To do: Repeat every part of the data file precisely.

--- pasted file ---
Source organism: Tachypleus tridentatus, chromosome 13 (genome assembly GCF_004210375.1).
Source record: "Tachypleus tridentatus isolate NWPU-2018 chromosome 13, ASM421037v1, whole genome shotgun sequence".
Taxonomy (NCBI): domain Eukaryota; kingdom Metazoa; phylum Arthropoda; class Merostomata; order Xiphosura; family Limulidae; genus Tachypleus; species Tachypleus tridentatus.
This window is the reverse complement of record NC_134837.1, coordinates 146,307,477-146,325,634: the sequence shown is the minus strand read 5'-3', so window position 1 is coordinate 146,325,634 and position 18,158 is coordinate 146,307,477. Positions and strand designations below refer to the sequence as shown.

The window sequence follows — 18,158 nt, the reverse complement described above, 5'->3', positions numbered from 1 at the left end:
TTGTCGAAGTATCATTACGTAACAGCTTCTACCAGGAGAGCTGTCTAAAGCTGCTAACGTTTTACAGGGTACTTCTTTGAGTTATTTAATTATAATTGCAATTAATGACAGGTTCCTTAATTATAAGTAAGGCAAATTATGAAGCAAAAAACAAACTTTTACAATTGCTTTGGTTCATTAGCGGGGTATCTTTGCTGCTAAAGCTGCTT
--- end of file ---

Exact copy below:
Source organism: Tachypleus tridentatus, chromosome 13 (genome assembly GCF_004210375.1).
Source record: "Tachypleus tridentatus isolate NWPU-2018 chromosome 13, ASM421037v1, whole genome shotgun sequence".
Taxonomy (NCBI): domain Eukaryota; kingdom Metazoa; phylum Arthropoda; class Merostomata; order Xiphosura; family Limulidae; genus Tachypleus; species Tachypleus tridentatus.
This window is the reverse complement of record NC_134837.1, coordinates 146,307,477-146,325,634: the sequence shown is the minus strand read 5'-3', so window position 1 is coordinate 146,325,634 and position 18,158 is coordinate 146,307,477. Positions and strand designations below refer to the sequence as shown.

The window sequence follows — 18,158 nt, the reverse complement described above, 5'->3', positions numbered from 1 at the left end:
TTGTCGAAGTATCATTACGTAACAGCTTCTACCAGGAGAGCTGTCTAAAGCTGCTAACGTTTTACAGGGTACTTCTTTGAGTTATTTAATTATAATTGCAATTAATGACAGGTTCCTTAATTATAAGTAAGGCAAATTATGAAGCAAAAAACAAACTTTTACAATTGCTTTGGTTCATTAGCGGGGTATCTTTGCTGCTAAAGCTGCTT